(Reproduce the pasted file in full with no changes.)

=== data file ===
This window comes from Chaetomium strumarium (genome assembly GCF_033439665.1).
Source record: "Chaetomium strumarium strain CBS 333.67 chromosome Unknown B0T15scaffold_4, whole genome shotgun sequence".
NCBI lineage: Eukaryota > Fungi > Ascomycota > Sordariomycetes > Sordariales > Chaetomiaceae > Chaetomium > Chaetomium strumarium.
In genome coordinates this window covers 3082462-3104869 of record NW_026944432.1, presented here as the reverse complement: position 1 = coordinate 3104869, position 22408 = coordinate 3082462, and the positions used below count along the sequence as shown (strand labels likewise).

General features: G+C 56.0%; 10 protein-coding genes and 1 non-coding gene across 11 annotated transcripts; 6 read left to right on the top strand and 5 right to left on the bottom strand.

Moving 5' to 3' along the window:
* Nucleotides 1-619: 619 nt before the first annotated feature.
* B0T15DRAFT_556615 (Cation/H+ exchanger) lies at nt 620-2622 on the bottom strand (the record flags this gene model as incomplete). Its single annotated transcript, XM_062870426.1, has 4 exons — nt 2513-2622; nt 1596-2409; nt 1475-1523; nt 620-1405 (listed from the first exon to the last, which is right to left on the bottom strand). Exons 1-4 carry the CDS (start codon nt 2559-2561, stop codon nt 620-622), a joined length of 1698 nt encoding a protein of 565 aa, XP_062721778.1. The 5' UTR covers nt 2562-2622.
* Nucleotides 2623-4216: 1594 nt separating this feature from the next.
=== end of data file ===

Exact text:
This window comes from Chaetomium strumarium (genome assembly GCF_033439665.1).
Source record: "Chaetomium strumarium strain CBS 333.67 chromosome Unknown B0T15scaffold_4, whole genome shotgun sequence".
NCBI lineage: Eukaryota > Fungi > Ascomycota > Sordariomycetes > Sordariales > Chaetomiaceae > Chaetomium > Chaetomium strumarium.
In genome coordinates this window covers 3082462-3104869 of record NW_026944432.1, presented here as the reverse complement: position 1 = coordinate 3104869, position 22408 = coordinate 3082462, and the positions used below count along the sequence as shown (strand labels likewise).

General features: G+C 56.0%; 10 protein-coding genes and 1 non-coding gene across 11 annotated transcripts; 6 read left to right on the top strand and 5 right to left on the bottom strand.

Moving 5' to 3' along the window:
* Nucleotides 1-619: 619 nt before the first annotated feature.
* B0T15DRAFT_556615 (Cation/H+ exchanger) lies at nt 620-2622 on the bottom strand (the record flags this gene model as incomplete). Its single annotated transcript, XM_062870426.1, has 4 exons — nt 2513-2622; nt 1596-2409; nt 1475-1523; nt 620-1405 (listed from the first exon to the last, which is right to left on the bottom strand). Exons 1-4 carry the CDS (start codon nt 2559-2561, stop codon nt 620-622), a joined length of 1698 nt encoding a protein of 565 aa, XP_062721778.1. The 5' UTR covers nt 2562-2622.
* Nucleotides 2623-4216: 1594 nt separating this feature from the next.